Kiera's Review of The Artist
The Artist is about two people, a man and a woman. One is on his way out of fame and the other is a rising star.
As we know, The Artist is a silent black and white film. However, it is not some hipster art film, nor is it an attempt to bring back an antiquated style that should have stayed in the 1920s. It is a piece that stands alone and recreates silent film in a way that abandons only the conventions which previously made it too archaic for modern audiences. This is a film that takes advantage of the visual and emotional artistry of silent film.
I adore this film, not only for its entertainment and beauty, but also for its function as a political message for the industry. What it says to me is that we need to let go of today's 3D film and technological pizzazz and embrace what first and foremost makes us fall in love with films: great stories and great characters. CGI does not move us, 3D does not move us-- stories move us! The Artist is a very optimistic effort to reestablish the magic of cinema and help modern audiences appreciate the beauty of classical Hollywood.
Another thing I loved about The Artist was its references to other films. Of course, the parallels to Singin' in the Rain are pretty easy to catch, but I also thought that George Valentin's wreaking havoc on his apartment evoked a similar scene in Citizen Kane. There seemed to be a reference to Fritz Lang's Metropolis as well. Director Michel Hazanavicius is clearly a man who has studied film extensively and isn't afraid to use unique shots and pay homage to the greats.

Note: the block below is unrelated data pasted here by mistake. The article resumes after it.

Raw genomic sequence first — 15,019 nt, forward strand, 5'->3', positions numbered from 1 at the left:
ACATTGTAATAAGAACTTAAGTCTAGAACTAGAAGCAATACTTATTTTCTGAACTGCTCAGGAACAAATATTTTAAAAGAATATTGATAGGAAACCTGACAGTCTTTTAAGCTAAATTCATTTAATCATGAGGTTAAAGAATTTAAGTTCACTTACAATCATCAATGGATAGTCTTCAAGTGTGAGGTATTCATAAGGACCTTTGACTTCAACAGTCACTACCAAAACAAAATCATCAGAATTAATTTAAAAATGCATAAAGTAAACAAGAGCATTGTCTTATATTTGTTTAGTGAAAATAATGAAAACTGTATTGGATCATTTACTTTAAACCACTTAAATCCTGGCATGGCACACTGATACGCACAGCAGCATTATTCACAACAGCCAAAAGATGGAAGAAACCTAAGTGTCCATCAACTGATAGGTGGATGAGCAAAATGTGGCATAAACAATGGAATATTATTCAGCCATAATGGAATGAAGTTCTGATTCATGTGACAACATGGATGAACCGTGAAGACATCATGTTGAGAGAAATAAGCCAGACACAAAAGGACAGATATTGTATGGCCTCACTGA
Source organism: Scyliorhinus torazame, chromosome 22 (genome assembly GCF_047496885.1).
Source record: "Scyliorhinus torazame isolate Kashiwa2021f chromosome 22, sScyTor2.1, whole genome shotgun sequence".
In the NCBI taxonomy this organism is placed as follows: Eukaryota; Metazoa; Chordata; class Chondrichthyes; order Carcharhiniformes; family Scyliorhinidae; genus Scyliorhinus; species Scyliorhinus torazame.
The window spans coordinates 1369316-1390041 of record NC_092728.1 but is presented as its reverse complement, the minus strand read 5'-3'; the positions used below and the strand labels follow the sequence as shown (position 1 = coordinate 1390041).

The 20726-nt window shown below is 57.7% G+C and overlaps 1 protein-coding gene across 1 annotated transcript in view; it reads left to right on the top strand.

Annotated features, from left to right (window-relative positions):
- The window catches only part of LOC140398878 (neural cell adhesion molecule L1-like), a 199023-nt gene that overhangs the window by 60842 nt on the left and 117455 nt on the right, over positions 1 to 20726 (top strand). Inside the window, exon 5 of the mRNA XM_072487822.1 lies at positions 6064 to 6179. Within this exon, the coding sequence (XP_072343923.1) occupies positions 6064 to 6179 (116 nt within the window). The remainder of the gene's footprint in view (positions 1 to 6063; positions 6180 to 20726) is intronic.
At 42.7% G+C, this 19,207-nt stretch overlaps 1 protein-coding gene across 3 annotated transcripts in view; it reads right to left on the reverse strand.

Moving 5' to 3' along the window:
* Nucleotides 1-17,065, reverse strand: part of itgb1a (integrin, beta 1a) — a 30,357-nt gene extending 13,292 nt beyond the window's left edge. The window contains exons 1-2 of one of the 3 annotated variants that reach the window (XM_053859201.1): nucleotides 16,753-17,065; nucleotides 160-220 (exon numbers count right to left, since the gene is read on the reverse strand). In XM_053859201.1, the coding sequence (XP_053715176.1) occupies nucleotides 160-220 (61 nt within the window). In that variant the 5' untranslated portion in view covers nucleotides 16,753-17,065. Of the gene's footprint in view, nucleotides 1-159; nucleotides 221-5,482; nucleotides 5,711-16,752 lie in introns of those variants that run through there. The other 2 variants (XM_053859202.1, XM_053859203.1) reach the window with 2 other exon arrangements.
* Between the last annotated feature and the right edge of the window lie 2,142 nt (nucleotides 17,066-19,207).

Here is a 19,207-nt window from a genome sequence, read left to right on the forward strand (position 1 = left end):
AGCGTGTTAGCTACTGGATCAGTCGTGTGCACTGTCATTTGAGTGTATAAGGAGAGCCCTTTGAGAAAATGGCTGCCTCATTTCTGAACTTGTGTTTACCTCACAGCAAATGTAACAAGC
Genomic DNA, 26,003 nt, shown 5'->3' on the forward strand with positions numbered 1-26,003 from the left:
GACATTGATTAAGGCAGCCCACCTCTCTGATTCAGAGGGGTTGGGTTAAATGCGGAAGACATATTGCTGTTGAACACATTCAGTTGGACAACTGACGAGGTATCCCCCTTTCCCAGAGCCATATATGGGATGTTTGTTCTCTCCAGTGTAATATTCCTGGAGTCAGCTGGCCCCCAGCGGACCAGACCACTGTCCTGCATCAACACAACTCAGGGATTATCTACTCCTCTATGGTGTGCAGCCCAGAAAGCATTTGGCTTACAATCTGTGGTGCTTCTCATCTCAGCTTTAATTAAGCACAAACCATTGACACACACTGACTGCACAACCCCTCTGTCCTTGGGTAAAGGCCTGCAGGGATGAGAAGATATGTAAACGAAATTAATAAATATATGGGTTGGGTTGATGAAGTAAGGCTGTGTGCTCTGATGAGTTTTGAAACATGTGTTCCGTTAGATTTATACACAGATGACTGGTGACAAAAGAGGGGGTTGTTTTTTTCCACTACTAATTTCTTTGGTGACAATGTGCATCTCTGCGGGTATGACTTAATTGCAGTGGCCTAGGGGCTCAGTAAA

Jean Dujardin's masterful performance rides the emotional spectrum and frequently invokes Gene Kelly. Bérénice Bejo is as glowing and dazzling as the movie star she plays. She is completely irresistible. And these performances should not be taken for granted--the art of acting in silent film is a whole different animal to master. It's not just constant mugging, but rather creating an emotional availability to the audience that conveys visually what cannot be said through extended dialogue.
If you can't stand silent or, god forbid, black and white film, it will take you all of five minutes to get over yourself and begin to enjoy this work of unprecedented magic. If anything, you'll get a laugh and pleasant mood from it. And if you don't like it, well sorry, but you didn't get it. Please hurry and go see it.